And “enthusiasm” is what Boris Johnson is all about. Enthusiasm for power. Enthusiasm for himself. He promised big. Pie in the sky, elephant on the moon big. After the “£350 million for the NHS” came the “levelling up” agenda so evidently appealing to Northern voters so long neglected by cynical Tory (and Labour, in fairness) regimes fixated on what former Scottish National Party leader Alex Salmond used to refer to as the “yuppie vote in the South”. Johnson promised those voters castles in the sky — can anyone actually remember how many hospitals he pledged to build them?

Gargantuan promises

The 45th US President didn’t bestow the mantle “Britain Trump” on him for nothing. Johnson has the same tenuous relationship with truth as his similarly omelette-coiffed American counterpart and his administration was marked with comparable chaos. His supporters often liked to insist he got the “big calls” right, in particular citing his handling of the unique pandemic challenge, but Britain’s humongous death rate and his characteristic flippancy at the beginning, extending to jokes about handshaking and failure to attend emergency meetings as well as secure adequate PPE equipment for embattled NHS staff arguably bely this.

Boris Johnson with then US President Donald Trump (left) in 2019. The latter didn’t bestow the mantle “Britain Trump” on Johnson for nothing.
Boris Johnson with then US President Donald Trump (left) in 2019. The latter didn’t bestow the mantle “Britain Trump” on Johnson for nothing. | Photo Credit: AFP / PETER NICHOLLS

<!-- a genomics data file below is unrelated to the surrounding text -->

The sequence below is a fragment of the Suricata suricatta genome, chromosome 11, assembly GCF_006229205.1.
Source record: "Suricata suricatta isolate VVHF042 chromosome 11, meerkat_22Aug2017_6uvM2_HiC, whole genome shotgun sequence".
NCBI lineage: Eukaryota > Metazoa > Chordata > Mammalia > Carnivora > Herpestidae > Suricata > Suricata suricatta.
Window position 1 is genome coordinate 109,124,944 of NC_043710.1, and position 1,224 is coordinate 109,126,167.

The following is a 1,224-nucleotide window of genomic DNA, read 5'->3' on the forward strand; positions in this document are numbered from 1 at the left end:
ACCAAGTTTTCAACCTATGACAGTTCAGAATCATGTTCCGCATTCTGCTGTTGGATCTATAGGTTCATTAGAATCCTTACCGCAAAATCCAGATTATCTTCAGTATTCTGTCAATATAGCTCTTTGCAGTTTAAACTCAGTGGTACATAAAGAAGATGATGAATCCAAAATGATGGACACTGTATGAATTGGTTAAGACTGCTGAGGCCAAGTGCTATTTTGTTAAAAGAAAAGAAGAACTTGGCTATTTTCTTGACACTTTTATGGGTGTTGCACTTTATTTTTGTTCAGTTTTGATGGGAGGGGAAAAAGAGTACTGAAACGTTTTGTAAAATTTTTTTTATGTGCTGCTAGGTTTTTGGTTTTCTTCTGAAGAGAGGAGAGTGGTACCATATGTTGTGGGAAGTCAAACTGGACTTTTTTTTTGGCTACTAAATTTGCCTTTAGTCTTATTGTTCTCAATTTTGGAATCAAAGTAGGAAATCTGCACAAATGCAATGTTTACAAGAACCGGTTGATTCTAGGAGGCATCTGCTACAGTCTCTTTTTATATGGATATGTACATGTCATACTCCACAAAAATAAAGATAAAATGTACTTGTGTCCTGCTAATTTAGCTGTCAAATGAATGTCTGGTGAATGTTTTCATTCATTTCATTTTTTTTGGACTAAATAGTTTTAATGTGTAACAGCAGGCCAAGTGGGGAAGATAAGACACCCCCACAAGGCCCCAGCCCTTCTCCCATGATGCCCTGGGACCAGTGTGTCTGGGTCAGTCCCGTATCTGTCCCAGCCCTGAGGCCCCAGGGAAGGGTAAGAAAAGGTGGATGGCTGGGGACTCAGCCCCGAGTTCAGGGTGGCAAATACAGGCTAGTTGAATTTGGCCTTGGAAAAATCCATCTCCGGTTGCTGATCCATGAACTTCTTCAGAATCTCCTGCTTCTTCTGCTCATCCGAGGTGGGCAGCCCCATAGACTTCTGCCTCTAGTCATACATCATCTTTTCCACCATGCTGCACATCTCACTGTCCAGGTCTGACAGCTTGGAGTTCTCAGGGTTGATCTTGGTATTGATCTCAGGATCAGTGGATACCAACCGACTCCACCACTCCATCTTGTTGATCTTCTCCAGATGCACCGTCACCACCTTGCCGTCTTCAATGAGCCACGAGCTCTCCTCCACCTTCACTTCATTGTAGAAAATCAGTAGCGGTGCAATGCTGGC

Even to those of us who predicted it, the accumulation of scandal that has brought him down (for now) is mercurial: even the proroguing of Parliament (deemed illegal by the supreme court), in the interests of a Brexit deal worse than the one he resigned from Theresa May’s cabinet over and which he had promised (anyone sensing a theme?) was “oven-ready” that he was again prepared to break international law to change, now seems halcyon in comparison to the “partygate” ignominy, when 10 Downing Street appeared to become the only functioning beverage bar in a country where people weren’t allowed to say goodbye to their loved ones in hospital, along with the final straw of the groping party whip about whose sexual assault indiscretions Johnson had to backtrack sharply after initially claiming ignorance. And the biggest scandal of all may yet come to proper attention in the shape of his apparent clandestine meeting, at the height of the Skripal poisoning crisis, with a former KGB officer whose newspaper-owning son Johnson recently elevated to peerage.

Even his own ministers revolted at having to change the party line on the whims of someone who, in the words of Sara Gran, wouldn’t know the truth if it bit him in the ass and paid for the privilege.

And now we have yet another Tory leadership contest for yet another suddenly vacant prime minister’s job. A leadership contest again governed by the politics of Brexit that Johnson fought and won on an audacious poker bluff with its tall stories, gargantuan promises, relentless anti-immigration rhetoric, and fevered nationalism.

Is this the actual end though? The U.K. media is in constant thrall to the perennial pulsating drama of his turbulent win-at-all-costs political roller-coaster ride. I’m certainly not ruling out a comeback.

Daniel York Loh, London-based writer, actor, and film-maker, is one of 21 “writers of colour” featured in the best-selling essay collection The Good Immigrant.  He is Associate Artistic Director of Chinese Arts Now and current chair of trade union Equity’s Race Equality Committee.